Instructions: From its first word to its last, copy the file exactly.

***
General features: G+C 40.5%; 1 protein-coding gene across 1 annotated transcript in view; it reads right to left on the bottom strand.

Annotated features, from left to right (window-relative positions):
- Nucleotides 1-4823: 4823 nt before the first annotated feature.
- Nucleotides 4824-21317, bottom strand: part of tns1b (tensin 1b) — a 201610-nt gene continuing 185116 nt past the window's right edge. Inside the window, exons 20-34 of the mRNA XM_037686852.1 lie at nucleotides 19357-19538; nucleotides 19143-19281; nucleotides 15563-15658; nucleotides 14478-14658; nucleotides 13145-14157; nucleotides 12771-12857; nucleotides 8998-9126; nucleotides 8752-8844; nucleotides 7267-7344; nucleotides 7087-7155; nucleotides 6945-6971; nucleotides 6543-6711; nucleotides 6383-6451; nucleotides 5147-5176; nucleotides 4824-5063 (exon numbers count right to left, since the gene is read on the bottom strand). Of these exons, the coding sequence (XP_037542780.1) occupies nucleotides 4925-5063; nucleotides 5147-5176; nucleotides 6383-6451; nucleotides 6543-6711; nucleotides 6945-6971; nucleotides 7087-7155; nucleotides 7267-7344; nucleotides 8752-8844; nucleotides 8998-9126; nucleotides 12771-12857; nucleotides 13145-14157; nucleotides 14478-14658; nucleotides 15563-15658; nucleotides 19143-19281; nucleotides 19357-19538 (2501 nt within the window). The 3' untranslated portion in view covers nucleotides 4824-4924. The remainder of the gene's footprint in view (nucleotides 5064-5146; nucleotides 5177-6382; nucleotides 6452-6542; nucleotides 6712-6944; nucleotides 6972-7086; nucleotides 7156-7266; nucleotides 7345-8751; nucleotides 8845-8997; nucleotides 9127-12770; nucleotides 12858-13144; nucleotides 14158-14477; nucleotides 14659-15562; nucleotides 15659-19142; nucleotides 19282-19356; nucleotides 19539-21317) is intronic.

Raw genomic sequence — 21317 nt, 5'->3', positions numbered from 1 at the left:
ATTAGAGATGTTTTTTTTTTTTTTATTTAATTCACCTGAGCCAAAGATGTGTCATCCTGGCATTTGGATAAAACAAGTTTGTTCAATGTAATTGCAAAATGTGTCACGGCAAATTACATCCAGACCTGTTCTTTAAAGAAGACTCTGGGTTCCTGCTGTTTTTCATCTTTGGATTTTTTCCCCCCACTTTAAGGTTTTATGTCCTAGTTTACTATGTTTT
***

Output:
General features: G+C 40.5%; 1 protein-coding gene across 1 annotated transcript in view; it reads right to left on the bottom strand.

Annotated features, from left to right (window-relative positions):
- Nucleotides 1-4823: 4823 nt before the first annotated feature.
- Nucleotides 4824-21317, bottom strand: part of tns1b (tensin 1b) — a 201610-nt gene continuing 185116 nt past the window's right edge. Inside the window, exons 20-34 of the mRNA XM_037686852.1 lie at nucleotides 19357-19538; nucleotides 19143-19281; nucleotides 15563-15658; nucleotides 14478-14658; nucleotides 13145-14157; nucleotides 12771-12857; nucleotides 8998-9126; nucleotides 8752-8844; nucleotides 7267-7344; nucleotides 7087-7155; nucleotides 6945-6971; nucleotides 6543-6711; nucleotides 6383-6451; nucleotides 5147-5176; nucleotides 4824-5063 (exon numbers count right to left, since the gene is read on the bottom strand). Of these exons, the coding sequence (XP_037542780.1) occupies nucleotides 4925-5063; nucleotides 5147-5176; nucleotides 6383-6451; nucleotides 6543-6711; nucleotides 6945-6971; nucleotides 7087-7155; nucleotides 7267-7344; nucleotides 8752-8844; nucleotides 8998-9126; nucleotides 12771-12857; nucleotides 13145-14157; nucleotides 14478-14658; nucleotides 15563-15658; nucleotides 19143-19281; nucleotides 19357-19538 (2501 nt within the window). The 3' untranslated portion in view covers nucleotides 4824-4924. The remainder of the gene's footprint in view (nucleotides 5064-5146; nucleotides 5177-6382; nucleotides 6452-6542; nucleotides 6712-6944; nucleotides 6972-7086; nucleotides 7156-7266; nucleotides 7345-8751; nucleotides 8845-8997; nucleotides 9127-12770; nucleotides 12858-13144; nucleotides 14158-14477; nucleotides 14659-15562; nucleotides 15659-19142; nucleotides 19282-19356; nucleotides 19539-21317) is intronic.

Raw genomic sequence — 21317 nt, 5'->3', positions numbered from 1 at the left:
ATTAGAGATGTTTTTTTTTTTTTTATTTAATTCACCTGAGCCAAAGATGTGTCATCCTGGCATTTGGATAAAACAAGTTTGTTCAATGTAATTGCAAAATGTGTCACGGCAAATTACATCCAGACCTGTTCTTTAAAGAAGACTCTGGGTTCCTGCTGTTTTTCATCTTTGGATTTTTTCCCCCCACTTTAAGGTTTTATGTCCTAGTTTACTATGTTTT